body

daily

sleep

nutrition

menstruation

auth

user_reauth

connection_error

request_processing

google_no_datasource

request_completed

access_revoked

deauth

Event Type Explanations

Authentication

auth

Occurs upon successful or failed user authentication, and will take the following formats

{
  "type": "auth",
  "user": TerraUser,
  "status": "success",
  "reference_id": String,
  "widget_session_id": String
}
{
  "type": "auth",
  "user": TerraUser,
  "status": "error",
    "message": "User failed to authenticate and has been deleted"
  "reason": String,
  "reference_id": String,
  "widget_session_id": String
}

If the authentication fails, the reason in the payload can take a value between one of either auth_cancelled, meaning that the user cancelled the auth flow at some point in the process, or missing_scopes, meaning that the user didn't grant the necessary scopes to Terra.

user_reauth

Occurs when a user (defined here as one account on a given data provider's end) authenticates for a second time under a single dev ID. Terra's backend will proceed by deleting the old entry for that user, and send you both an auth_success payload as well as a user_reauth one, in either order.

{
  "type": "user_reauth",
  "new_user": TerraUser,
  "old_user": TerraUser,
  "status": "warning",
    "message": "User has reauthenticated and old ID has been deleted"
}

When this is done, you are expected to replace all occurences of the old user_id with the new one, provided in the user_reauth payload

access_revoked

Occurs when a user revokes access to Terra from the data provider's end, and said data provider sends Terra a notification of this access revocation.

{
  "type": "access_revoked",
  "user": TerraUser,
  "status": "warning",
    "message": "User revoked access"
}

Terra then deletes the user record (since the connection has been broken). You should implement logic to delete the record of that user from your end as well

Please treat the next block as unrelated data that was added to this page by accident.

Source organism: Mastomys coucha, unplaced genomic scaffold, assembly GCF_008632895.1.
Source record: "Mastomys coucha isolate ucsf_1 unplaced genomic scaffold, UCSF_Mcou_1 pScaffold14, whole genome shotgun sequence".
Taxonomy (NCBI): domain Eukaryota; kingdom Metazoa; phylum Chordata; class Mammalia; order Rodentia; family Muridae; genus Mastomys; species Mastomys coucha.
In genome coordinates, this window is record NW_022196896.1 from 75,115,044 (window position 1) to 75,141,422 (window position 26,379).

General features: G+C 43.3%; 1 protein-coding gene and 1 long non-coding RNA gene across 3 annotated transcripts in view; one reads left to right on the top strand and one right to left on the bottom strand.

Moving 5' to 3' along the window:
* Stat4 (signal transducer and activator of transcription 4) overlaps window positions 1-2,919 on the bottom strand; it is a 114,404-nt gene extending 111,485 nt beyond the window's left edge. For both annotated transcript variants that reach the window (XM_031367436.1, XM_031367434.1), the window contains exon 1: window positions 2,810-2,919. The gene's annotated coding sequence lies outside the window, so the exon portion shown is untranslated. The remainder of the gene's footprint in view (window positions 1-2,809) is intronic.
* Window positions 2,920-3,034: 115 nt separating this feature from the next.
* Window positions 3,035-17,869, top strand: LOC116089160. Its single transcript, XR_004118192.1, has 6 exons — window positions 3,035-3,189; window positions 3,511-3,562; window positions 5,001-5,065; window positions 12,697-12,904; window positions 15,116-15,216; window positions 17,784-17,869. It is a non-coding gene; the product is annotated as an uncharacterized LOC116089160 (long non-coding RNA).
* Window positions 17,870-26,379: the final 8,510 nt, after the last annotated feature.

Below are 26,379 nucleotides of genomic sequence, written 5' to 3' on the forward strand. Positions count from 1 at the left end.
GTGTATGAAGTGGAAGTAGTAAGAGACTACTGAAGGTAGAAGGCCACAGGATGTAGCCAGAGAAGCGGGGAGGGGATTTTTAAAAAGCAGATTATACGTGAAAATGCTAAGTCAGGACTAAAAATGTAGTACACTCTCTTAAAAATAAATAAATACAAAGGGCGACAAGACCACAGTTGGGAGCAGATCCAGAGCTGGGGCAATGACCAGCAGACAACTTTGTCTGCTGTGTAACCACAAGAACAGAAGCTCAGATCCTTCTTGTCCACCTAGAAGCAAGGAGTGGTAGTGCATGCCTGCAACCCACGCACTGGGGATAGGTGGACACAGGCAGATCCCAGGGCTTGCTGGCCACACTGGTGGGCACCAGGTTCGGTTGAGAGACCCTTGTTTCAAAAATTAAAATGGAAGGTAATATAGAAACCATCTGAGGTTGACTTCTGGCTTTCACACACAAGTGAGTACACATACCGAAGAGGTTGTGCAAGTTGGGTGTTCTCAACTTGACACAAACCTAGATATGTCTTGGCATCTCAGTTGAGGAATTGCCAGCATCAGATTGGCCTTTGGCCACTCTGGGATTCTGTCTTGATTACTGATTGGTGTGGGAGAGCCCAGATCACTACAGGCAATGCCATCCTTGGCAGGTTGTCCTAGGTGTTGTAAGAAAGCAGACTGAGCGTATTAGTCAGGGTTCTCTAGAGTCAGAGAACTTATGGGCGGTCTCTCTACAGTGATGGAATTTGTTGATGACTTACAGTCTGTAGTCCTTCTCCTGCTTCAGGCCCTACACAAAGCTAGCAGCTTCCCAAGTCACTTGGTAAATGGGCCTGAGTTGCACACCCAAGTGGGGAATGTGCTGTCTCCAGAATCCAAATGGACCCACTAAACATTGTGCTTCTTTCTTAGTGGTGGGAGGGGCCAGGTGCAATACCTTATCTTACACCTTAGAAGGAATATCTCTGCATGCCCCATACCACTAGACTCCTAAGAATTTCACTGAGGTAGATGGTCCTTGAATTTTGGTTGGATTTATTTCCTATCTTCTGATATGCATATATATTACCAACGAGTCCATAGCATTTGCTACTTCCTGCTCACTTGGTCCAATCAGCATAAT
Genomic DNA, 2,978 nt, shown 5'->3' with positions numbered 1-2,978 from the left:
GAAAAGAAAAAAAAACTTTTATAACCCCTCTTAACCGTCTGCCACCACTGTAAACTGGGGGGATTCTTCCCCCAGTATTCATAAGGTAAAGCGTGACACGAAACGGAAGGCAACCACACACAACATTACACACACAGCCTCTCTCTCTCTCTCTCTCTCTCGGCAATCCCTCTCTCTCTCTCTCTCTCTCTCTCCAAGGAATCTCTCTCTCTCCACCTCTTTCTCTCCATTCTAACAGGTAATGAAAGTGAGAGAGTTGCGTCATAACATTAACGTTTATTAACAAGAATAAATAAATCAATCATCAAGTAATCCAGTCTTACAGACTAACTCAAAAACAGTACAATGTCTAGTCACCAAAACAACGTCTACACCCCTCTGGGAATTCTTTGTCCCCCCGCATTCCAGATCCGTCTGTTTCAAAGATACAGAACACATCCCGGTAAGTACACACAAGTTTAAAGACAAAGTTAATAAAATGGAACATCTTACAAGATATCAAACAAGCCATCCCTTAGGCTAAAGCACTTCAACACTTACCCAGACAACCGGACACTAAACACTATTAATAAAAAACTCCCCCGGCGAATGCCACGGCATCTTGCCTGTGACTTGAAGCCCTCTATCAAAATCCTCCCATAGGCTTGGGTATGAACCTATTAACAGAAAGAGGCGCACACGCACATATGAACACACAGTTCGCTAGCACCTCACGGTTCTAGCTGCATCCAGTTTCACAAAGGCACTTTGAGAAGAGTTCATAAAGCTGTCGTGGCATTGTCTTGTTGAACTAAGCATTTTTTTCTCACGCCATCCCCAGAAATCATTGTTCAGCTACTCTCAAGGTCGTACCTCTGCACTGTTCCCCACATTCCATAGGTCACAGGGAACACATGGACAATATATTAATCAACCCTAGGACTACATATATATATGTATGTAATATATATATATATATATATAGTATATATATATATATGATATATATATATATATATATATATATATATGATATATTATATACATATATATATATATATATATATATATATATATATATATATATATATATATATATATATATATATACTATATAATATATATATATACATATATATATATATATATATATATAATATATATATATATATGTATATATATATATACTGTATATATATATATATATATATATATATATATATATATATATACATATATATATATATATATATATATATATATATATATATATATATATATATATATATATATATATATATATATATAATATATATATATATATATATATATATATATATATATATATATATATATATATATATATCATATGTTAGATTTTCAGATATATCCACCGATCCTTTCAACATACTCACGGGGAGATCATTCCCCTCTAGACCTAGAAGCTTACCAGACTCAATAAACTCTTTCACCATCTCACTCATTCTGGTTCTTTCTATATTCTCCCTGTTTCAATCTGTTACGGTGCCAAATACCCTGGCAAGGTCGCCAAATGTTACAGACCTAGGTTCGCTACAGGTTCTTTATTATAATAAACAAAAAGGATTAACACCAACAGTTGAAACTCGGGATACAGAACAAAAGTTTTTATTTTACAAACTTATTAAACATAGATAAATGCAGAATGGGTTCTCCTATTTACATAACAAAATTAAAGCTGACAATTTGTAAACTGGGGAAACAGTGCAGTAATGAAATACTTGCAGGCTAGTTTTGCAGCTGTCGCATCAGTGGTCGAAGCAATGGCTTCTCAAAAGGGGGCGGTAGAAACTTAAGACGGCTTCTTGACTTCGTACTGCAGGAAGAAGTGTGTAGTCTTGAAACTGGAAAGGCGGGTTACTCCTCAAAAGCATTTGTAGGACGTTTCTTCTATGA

deauth

Occurs when a user successfully deauthenticates through the terra API, such as for example when pressing a "remove connection" button within your UI, or when doing so through the widget.

{
  "type": "deauth",
  "user": TerraUser,
  "status": "success",
    "message": "User has deauthenticated"
}

This signifies that it is safe to delete that user record from your end.

google_no_datasource

Occurs when a user authenticates through Google Fit, but has no data sources available for their account (all subsequent data requests will return empty data unless this changes)

{
    "type": "google_no_datasource",
  "status": "warning",
  "message": "User has no datasources available",
  "user": TerraUser
}

connection_error

Occurs when any request to a provider returns an HTTP response code among 401 - Unauthorized, 403 - Forbidden, or 412 - Precondition Failed.

{
    "type": "connection_error",
  "status": "warning",
  "message": "User connection degraded",
  "user": TerraUser
}

This usually occurs if a user has revoked access to Terra from the data provider's end, but the provider does not inform Terra of this access revocation.
You are advised to hit the terra Deauthenticate User endpoint for that user, or ask them to reauthenticate, as that connection will no longer be able to yield any data

Data requests

request_processing

Occurs when a large request (>1 month of data) has been submitted to the rest API, and week-long segments of data will be sent following this webhook
The reference field will be included as a terra-reference header in every data payload following this hook, and in the request_completed hook shown below

{
    "type": "google_no_datasource",
  "status": "processing",
  "message": "Large request is processing",
  "user": TerraUser,
  "reference": String
}

request_completed

Occurs when all the data transfer for a large request has been completed

{
  "type": "request_completed",
  "status": "completed",
  "message": "Large request has been completed",
  "user": TerraUser,
  "reference": String
}